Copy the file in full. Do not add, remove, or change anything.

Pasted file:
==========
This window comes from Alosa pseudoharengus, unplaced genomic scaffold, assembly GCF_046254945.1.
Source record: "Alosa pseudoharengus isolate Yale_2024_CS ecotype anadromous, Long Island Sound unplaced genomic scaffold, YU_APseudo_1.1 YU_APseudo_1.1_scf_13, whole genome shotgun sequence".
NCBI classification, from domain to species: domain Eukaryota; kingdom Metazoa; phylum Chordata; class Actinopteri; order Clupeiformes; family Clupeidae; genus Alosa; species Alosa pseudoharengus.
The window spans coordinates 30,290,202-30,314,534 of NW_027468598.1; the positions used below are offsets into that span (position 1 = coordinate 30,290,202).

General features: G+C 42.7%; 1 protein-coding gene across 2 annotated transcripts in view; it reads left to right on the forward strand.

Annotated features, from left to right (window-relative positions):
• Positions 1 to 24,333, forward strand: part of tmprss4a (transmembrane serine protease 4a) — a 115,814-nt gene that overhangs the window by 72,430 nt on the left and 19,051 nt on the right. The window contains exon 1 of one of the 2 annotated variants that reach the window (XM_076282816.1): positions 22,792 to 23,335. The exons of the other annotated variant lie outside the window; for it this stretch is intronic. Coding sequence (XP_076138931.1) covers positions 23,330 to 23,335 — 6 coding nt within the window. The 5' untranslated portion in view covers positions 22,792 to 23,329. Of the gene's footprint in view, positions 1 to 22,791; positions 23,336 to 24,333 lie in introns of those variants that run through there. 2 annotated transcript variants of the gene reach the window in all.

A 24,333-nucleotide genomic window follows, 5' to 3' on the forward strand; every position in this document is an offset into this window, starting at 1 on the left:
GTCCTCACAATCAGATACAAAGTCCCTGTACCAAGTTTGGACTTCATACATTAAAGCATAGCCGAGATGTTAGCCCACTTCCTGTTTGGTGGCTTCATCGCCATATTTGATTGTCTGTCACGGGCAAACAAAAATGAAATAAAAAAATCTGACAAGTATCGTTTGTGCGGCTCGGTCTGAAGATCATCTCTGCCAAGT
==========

This window comes from Alosa pseudoharengus, unplaced genomic scaffold, assembly GCF_046254945.1.
Source record: "Alosa pseudoharengus isolate Yale_2024_CS ecotype anadromous, Long Island Sound unplaced genomic scaffold, YU_APseudo_1.1 YU_APseudo_1.1_scf_13, whole genome shotgun sequence".
NCBI classification, from domain to species: domain Eukaryota; kingdom Metazoa; phylum Chordata; class Actinopteri; order Clupeiformes; family Clupeidae; genus Alosa; species Alosa pseudoharengus.
The window spans coordinates 30,290,202-30,314,534 of NW_027468598.1; the positions used below are offsets into that span (position 1 = coordinate 30,290,202).

General features: G+C 42.7%; 1 protein-coding gene across 2 annotated transcripts in view; it reads left to right on the forward strand.

Annotated features, from left to right (window-relative positions):
• Positions 1 to 24,333, forward strand: part of tmprss4a (transmembrane serine protease 4a) — a 115,814-nt gene that overhangs the window by 72,430 nt on the left and 19,051 nt on the right. The window contains exon 1 of one of the 2 annotated variants that reach the window (XM_076282816.1): positions 22,792 to 23,335. The exons of the other annotated variant lie outside the window; for it this stretch is intronic. Coding sequence (XP_076138931.1) covers positions 23,330 to 23,335 — 6 coding nt within the window. The 5' untranslated portion in view covers positions 22,792 to 23,329. Of the gene's footprint in view, positions 1 to 22,791; positions 23,336 to 24,333 lie in introns of those variants that run through there. 2 annotated transcript variants of the gene reach the window in all.

A 24,333-nucleotide genomic window follows, 5' to 3' on the forward strand; every position in this document is an offset into this window, starting at 1 on the left:
GTCCTCACAATCAGATACAAAGTCCCTGTACCAAGTTTGGACTTCATACATTAAAGCATAGCCGAGATGTTAGCCCACTTCCTGTTTGGTGGCTTCATCGCCATATTTGATTGTCTGTCACGGGCAAACAAAAATGAAATAAAAAAATCTGACAAGTATCGTTTGTGCGGCTCGGTCTGAAGATCATCTCTGCCAAGT